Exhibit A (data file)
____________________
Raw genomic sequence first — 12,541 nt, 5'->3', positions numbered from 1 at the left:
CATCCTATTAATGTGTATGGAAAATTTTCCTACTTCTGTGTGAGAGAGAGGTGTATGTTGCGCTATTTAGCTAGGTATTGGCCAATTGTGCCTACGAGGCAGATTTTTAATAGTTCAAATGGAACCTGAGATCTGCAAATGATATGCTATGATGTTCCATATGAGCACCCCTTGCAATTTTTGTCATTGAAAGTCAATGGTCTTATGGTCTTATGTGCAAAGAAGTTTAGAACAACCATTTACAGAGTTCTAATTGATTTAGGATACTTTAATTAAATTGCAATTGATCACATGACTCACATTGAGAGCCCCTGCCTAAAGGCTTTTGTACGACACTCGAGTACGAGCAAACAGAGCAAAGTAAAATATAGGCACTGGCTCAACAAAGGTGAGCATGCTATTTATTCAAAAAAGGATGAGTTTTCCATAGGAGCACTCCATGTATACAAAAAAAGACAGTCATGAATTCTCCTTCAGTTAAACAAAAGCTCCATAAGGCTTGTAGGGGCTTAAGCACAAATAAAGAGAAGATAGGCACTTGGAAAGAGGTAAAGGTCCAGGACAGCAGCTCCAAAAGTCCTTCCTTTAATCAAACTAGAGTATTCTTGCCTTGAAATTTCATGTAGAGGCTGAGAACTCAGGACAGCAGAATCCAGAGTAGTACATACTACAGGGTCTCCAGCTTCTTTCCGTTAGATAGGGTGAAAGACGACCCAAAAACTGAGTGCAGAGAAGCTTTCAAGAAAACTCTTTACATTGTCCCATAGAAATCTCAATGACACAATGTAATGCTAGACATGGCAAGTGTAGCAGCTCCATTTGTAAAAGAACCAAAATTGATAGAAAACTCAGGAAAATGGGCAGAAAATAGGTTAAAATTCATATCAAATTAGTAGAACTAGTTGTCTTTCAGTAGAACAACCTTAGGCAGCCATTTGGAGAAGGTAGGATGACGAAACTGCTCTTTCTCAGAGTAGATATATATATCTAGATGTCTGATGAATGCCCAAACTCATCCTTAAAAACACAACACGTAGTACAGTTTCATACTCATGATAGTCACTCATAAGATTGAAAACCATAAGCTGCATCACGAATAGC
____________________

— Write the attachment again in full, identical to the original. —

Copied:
Raw genomic sequence first — 12,541 nt, 5'->3', positions numbered from 1 at the left:
CATCCTATTAATGTGTATGGAAAATTTTCCTACTTCTGTGTGAGAGAGAGGTGTATGTTGCGCTATTTAGCTAGGTATTGGCCAATTGTGCCTACGAGGCAGATTTTTAATAGTTCAAATGGAACCTGAGATCTGCAAATGATATGCTATGATGTTCCATATGAGCACCCCTTGCAATTTTTGTCATTGAAAGTCAATGGTCTTATGGTCTTATGTGCAAAGAAGTTTAGAACAACCATTTACAGAGTTCTAATTGATTTAGGATACTTTAATTAAATTGCAATTGATCACATGACTCACATTGAGAGCCCCTGCCTAAAGGCTTTTGTACGACACTCGAGTACGAGCAAACAGAGCAAAGTAAAATATAGGCACTGGCTCAACAAAGGTGAGCATGCTATTTATTCAAAAAAGGATGAGTTTTCCATAGGAGCACTCCATGTATACAAAAAAAGACAGTCATGAATTCTCCTTCAGTTAAACAAAAGCTCCATAAGGCTTGTAGGGGCTTAAGCACAAATAAAGAGAAGATAGGCACTTGGAAAGAGGTAAAGGTCCAGGACAGCAGCTCCAAAAGTCCTTCCTTTAATCAAACTAGAGTATTCTTGCCTTGAAATTTCATGTAGAGGCTGAGAACTCAGGACAGCAGAATCCAGAGTAGTACATACTACAGGGTCTCCAGCTTCTTTCCGTTAGATAGGGTGAAAGACGACCCAAAAACTGAGTGCAGAGAAGCTTTCAAGAAAACTCTTTACATTGTCCCATAGAAATCTCAATGACACAATGTAATGCTAGACATGGCAAGTGTAGCAGCTCCATTTGTAAAAGAACCAAAATTGATAGAAAACTCAGGAAAATGGGCAGAAAATAGGTTAAAATTCATATCAAATTAGTAGAACTAGTTGTCTTTCAGTAGAACAACCTTAGGCAGCCATTTGGAGAAGGTAGGATGACGAAACTGCTCTTTCTCAGAGTAGATATATATATCTAGATGTCTGATGAATGCCCAAACTCATCCTTAAAAACACAACACGTAGTACAGTTTCATACTCATGATAGTCACTCATAAGATTGAAAACCATAAGCTGCATCACGAATAGC